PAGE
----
The difficulty has not been with the motor but with the controller - most of which are built with a roughly 1-4v input range similar to the output of hall throttles. The 0-5v output of resistive throttles results in 'dead zones' at the ZERO and WOT ends of the range and has classically been addressed by adding some external resistors or trimpots. One of the very nice features of the V3 is that it is specifically designed to provide configuration options to match throttle output to controller input range. (See the colored graphs in the middle of this post.)

Resistive throttles (Magura) provide a linear output which has generally made them more desirable. Halls have typically been pretty non-linear with some annoying mid-range dead zones leading to twitchy throttle control. There do seem to be some newer hall throttles with improved magnet designs that improve the linearity.

In your case (if we're talking about your MAC mid-drive), running the V3 in Current or Power Throttle mode in addition to the resistive throttle will make the motor much more controllable and will eliminate the sudden midrange step in throttle response.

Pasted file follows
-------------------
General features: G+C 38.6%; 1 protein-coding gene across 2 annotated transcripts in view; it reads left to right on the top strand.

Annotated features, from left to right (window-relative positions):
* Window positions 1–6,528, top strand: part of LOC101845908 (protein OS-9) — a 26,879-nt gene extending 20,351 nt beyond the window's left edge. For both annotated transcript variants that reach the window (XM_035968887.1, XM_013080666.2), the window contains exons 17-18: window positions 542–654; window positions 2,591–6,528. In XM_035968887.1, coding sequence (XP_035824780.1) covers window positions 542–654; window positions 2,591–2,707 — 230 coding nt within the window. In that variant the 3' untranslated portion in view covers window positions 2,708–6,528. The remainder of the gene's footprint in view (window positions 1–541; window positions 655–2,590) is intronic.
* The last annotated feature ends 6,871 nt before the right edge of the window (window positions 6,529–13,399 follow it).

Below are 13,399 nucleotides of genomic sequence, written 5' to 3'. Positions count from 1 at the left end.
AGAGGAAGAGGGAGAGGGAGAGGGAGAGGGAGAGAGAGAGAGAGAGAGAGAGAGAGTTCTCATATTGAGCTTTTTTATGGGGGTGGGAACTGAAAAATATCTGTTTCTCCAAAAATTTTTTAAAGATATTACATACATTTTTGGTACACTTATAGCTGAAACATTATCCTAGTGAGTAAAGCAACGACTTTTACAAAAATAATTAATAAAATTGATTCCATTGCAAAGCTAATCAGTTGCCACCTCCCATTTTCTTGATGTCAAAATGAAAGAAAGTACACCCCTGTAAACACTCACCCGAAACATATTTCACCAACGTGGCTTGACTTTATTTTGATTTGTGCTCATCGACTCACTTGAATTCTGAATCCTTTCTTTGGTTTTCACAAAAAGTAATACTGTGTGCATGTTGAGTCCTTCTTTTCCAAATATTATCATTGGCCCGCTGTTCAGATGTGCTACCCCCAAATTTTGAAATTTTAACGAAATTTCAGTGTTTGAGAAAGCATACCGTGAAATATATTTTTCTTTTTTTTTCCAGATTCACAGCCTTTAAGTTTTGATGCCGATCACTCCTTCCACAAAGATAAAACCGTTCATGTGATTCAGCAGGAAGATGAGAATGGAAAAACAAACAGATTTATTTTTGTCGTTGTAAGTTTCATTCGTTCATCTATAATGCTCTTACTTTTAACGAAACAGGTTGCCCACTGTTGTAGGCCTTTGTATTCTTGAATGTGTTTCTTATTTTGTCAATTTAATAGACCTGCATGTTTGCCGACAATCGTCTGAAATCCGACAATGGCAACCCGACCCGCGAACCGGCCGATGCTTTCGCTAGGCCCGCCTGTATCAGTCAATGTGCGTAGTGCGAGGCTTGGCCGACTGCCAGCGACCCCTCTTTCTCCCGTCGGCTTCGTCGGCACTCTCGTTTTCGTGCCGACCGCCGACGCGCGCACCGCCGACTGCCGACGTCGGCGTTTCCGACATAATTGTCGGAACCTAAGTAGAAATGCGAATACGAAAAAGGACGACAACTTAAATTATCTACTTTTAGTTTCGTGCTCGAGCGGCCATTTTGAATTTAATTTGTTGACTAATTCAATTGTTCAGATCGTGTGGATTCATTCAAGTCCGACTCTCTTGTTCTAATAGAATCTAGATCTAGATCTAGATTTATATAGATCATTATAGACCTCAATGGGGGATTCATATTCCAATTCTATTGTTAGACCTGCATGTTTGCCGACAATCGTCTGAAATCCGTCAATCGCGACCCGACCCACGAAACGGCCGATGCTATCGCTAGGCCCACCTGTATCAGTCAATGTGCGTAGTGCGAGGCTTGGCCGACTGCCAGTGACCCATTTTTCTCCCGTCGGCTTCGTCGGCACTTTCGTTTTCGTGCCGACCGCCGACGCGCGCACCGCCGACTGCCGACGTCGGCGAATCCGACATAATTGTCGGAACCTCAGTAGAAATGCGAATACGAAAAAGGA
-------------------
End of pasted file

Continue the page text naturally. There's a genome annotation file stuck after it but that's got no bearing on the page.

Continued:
Re: Cycle Analyst V3 preview and first beta release

Posted: Feb 11 2013 1:35am
by Kepler
I am up to the wiring side of setting up a my CA3 on an RC friction drive with magnetic PAS. I am thinking of running the +5V and ground from the ESC and then wiring the PAS signal to the surplus SP wire within the 6 wire harness.

Can anyone see any issues with this wiring diagam?

Re: Cycle Analyst V3 preview and first beta release

Posted: Feb 11 2013 2:30am
by teklektik
Kepler wrote:I am thinking of running the +5V and ground from the ESC and then wiring the PAS signal to the surplus SP wire within the 6 wire harness.

Can anyone see any issues with this wiring diagram?
Re-purposing the yellow CA-DP(5) lead for the PAS connection is fine. I'm unfamiliar with the RC ESC signal nomenclature, but assuming that ThrO->PPM is correct, the throttle looks good, too.

However, as per section 3.3 of the CA V2.23 manual regarding external shunts, and the wiring of the CA SA shunt, you should have the CA-DP(2) Gnd on the battery side of the shunt with the blue (S-) shunt wire. This will raise the ESC Gnd slightly relative to the CA under high current (0.05v for 0.5mOhm shunt at 100A) but this will not adversely affect interpretation of the PAS ON/OFF state. Alternatively, connecting the PAS Gnd to the same point as the CA-DP(2) Gnd might be slightly tidier electrically.

Re: Cycle Analyst V3 preview and first beta release

Posted: Feb 11 2013 3:00am
by Kepler
Thanks for the feedback Teklektik.